Map: Where Europe is growing and where it is shrinking - The Washington Post
However, new research, released by German researchers this week, reveals a far more nuanced picture of which parts of Europe have shrunk over the first decade of this century and which have grown.
Some of the data collected by Germany’s federal institute for construction research offers stunning insights. The institute’s map is one of the first attempts to compare demographic trends all over Europe between 2001 and 2011. Areas colored green had an average annual increase in population over that time span, and areas colored brown experienced a decline in population. In areas colored white, no significant change occurred.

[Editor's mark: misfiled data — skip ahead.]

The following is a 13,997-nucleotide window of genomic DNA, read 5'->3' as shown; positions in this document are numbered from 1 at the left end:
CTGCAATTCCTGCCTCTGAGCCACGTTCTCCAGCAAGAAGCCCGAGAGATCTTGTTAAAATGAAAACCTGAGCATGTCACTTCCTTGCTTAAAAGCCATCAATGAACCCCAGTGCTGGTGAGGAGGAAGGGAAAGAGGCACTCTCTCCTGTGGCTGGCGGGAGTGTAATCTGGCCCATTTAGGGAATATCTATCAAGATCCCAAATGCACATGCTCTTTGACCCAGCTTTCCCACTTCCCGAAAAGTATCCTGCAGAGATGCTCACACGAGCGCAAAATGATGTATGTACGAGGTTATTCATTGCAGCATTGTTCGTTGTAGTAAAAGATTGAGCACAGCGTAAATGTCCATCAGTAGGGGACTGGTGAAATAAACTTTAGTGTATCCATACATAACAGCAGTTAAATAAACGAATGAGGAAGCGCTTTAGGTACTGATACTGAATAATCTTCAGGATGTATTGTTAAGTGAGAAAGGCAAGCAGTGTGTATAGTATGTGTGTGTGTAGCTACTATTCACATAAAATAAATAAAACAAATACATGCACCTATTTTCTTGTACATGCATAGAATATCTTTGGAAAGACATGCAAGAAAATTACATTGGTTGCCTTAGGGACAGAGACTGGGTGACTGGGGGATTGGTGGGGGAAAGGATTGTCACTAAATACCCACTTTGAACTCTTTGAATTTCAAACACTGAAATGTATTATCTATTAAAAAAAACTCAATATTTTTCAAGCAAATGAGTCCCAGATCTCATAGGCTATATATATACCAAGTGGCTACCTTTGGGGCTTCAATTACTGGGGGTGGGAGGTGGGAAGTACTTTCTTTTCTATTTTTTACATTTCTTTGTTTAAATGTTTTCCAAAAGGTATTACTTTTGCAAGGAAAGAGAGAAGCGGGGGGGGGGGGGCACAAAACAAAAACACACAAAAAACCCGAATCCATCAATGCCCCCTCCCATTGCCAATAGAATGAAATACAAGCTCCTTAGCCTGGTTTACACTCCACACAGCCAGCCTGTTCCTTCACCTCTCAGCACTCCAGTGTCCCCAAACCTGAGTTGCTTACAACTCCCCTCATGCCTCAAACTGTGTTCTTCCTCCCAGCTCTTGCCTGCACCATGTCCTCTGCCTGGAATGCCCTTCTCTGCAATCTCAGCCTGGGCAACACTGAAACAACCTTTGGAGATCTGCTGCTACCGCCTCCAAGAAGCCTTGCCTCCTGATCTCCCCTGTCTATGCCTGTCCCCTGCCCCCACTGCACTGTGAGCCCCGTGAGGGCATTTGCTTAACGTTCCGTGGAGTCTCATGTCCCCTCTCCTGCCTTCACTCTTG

These are the key findings:
These European cities are becoming more American
According to the researchers, many of Europe’s largest city centers have seen their populations dwindle between 2001 and 2011 as more people moved away and birthrates went up in metropolitan areas and suburbs where housing is more affordable.
mouais, pour la bagnole alors
Unlike in many other nations, France’s population is expanding above E.U. average in rural areas. German researcher Volker Schmidt-Seiwert told WorldViews: “The country’s excellent transport system might help explain why families deliberately decide to stay in rural areas, instead of moving into cities.”